This entry shows how Managed Lanes combined with road tolls, on-street parking and mass transit can be combined into an effective solution for optimising the two main scarce resources in the modern city: travel time and physical space.
In the United States, as cities expanded and became more chaotic, the more affluent gradually moved to the suburbs. With the widespread availability of automobiles, the middle class joined this trend, and owning a house with a garden became the realisation of the American dream.These suburbs needed a connection to downtown since economic activity did not shift to the suburbs.
This trend turned into a mass phenomenon after WWII, and was consolidated by the Baby Boomers. The process was exacerbated by the almost total lack of urban and suburban planning in the US, the surplus of land close to the cities, and the government’s investment in toll-free roads, which subsidised suburban sprawl. These factors distorted the cost of commuting in from the suburbs (i.e. taxes did not give users any signal of the cost of using roads that had been built with government funds). These factors shaped American cities and it would now be difficult, if not impossible, to reverse the process.
The accelerated process of urbanisation (migration from the country to the city) and subsequent suburbanisation (migration from the city centre to outlying suburbs) is now irreversible, posing an intractable dilemma.City growth has so constrained the space available for building roads and accesses that some cities have run out of space and the only solution is to limit access by vehicles, upgrade corridors (i.e. tunnels, skyways, etc.) to increase their carrying capacity, or change users’ habits by forcing them to abandon their cars and use public transport.
A paradox of this process is that the affluent took the lead both in the flight to the suburbs and the current process of recentralisation and gentrification of the old downtown areas. The current rising demand for housing in city centres is due not to the desire to flee the chaos of the city but, rather, to the desire to avoid a lengthy commute.
What is the best solution to this dilemma from the standpoint of optimising the scarce resources mentioned above? What should the State do to attain an optimal situation in the long term?
The solution proposed for discussion here is a combination of pricing policies to rationalise existing assets in order that users internalise the costs of using the various means of transport.Cities, which are congested by definition, have no spare space. If one means of transport is underused and another is always full, that means that there is a price distortion between them which is giving users the wrong signal about optimising behaviour in their environment.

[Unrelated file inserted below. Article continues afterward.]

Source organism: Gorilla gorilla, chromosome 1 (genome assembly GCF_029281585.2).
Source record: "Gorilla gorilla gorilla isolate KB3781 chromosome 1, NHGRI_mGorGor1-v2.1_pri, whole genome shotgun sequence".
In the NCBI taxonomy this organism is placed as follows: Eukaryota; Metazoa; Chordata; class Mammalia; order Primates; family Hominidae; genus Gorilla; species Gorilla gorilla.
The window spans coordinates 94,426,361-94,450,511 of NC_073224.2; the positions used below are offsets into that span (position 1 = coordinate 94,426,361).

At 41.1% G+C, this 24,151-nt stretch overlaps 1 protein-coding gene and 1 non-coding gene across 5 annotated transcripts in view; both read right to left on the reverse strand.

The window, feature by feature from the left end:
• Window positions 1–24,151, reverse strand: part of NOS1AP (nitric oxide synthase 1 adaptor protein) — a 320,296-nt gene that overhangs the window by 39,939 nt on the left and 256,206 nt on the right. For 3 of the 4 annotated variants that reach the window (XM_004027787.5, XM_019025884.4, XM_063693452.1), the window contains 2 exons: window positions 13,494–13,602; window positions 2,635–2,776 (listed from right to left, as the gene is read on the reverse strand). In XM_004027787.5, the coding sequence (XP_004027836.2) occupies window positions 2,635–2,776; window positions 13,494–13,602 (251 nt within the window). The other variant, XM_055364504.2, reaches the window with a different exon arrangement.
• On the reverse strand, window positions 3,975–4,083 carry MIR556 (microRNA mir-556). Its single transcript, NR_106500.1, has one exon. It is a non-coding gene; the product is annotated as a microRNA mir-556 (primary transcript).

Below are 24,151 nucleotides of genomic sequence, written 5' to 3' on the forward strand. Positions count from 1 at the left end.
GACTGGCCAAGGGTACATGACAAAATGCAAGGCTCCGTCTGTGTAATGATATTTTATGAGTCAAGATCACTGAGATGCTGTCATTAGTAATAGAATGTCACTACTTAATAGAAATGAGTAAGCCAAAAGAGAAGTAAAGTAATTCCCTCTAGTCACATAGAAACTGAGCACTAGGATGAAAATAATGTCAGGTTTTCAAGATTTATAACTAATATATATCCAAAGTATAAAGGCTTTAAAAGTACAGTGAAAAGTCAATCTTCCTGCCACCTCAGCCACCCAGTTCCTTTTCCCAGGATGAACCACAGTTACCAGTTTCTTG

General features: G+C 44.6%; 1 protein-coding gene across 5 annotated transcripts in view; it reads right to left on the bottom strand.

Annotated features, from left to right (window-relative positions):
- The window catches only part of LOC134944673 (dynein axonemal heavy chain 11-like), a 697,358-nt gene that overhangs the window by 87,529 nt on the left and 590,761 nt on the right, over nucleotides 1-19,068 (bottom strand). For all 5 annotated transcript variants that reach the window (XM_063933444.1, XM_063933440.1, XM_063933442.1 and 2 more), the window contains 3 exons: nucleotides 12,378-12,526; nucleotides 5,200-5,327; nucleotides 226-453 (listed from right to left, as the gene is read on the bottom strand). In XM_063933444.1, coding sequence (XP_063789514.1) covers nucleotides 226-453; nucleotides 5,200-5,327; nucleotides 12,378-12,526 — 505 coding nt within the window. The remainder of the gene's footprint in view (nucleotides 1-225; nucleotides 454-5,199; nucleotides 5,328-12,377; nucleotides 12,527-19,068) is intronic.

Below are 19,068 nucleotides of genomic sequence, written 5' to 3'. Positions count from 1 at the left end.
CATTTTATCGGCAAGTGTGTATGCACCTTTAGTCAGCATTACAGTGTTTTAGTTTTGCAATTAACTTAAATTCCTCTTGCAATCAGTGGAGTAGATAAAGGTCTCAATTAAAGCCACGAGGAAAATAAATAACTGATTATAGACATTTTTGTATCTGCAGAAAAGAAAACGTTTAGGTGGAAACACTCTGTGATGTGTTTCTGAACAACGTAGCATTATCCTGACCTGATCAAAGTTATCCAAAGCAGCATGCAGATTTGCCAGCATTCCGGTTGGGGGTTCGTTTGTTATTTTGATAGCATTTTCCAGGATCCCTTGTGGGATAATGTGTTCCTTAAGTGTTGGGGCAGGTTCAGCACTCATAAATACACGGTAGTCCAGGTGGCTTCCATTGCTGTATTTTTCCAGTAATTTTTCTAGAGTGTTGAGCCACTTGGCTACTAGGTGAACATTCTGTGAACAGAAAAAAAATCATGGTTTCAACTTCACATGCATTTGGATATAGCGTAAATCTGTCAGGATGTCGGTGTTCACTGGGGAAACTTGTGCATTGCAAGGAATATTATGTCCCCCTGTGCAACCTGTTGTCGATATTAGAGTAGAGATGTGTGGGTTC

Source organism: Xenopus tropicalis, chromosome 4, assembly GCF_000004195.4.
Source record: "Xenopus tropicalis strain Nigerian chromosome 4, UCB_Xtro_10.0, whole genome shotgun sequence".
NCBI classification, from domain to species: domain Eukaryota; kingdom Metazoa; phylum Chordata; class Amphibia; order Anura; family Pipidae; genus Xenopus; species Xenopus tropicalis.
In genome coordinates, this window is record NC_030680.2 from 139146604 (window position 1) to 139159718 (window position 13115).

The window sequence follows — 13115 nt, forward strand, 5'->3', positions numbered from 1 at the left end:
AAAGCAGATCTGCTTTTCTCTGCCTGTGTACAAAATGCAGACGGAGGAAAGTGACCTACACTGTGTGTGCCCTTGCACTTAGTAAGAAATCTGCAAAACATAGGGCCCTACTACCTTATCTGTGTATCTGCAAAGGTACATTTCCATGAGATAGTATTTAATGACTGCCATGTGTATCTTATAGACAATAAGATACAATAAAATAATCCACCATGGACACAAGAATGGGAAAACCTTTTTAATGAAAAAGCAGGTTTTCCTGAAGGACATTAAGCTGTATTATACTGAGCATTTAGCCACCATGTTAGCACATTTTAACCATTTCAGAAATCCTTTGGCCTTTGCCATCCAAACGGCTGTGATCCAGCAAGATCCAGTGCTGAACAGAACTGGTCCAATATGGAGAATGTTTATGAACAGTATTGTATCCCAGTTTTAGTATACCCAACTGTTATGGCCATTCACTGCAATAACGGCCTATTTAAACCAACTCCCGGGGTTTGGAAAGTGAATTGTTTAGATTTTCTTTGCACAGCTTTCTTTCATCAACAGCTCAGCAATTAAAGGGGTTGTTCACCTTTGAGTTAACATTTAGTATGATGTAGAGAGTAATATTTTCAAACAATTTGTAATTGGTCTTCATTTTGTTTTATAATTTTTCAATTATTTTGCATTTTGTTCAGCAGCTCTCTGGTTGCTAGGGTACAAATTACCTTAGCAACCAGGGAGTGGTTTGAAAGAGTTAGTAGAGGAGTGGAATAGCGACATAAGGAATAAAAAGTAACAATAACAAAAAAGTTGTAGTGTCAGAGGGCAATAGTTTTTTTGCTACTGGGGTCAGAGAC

For example, if the cost of parking on the street is artificially low and there is no time restriction, the parking spaces will be occupied by people whose time is cheap, since they will arrive early and leave the car parked all day.By not pricing on-street parking appropriately, a segment of the population will fail to grasp the true cost of commuting by car; this increases the demand for off-street and on-street parking and the total number of cars circulating in the city.
We can compare a city with a large football stadium: both have a fixed physical capacity (for vehicles or spectators) and their accesses can accommodate only a limited volume of inflow/outflow. It’s not hard to imagine what would happen if there were no entry fee or control of seat numbers for a Champions League match at the Santiago Bernabéu stadium in Madrid.
Cities should define a maximum number of vehicles for a defined urban perimeter; a good way to do this is via congestion charges, as implemented in London. Congestion pricing is a mechanism for limiting the total number of vehicles in circulation within the defined perimeter while guaranteeing minimum travel times (i.e. providing certainty about commute times). By imposing a price, we force the user to grasp the cost of bringing a vehicle into the city; in that way, users can perform a cost-benefit analysis and make a decision based on the value of their time. The cost of a user’s time is not a fixed or invariable; rather, it is a function of the day and time and a large range of other factors.
In addition to road pricing, an efficient city should establish transport corridors that never become congested. The only solution to this is to implement Managed Lanes, since they are the only approach that can provide users with a guarantee of travel times, now and in 50 year’s time on any day.
To conclude, combining road pricing, on-street parking and managed lanes in highly congested cities will necessarily increase the demand for public transport in the medium and long term, since users will comprehend the true cost of commuting in private cars and rationalise their transport decisions.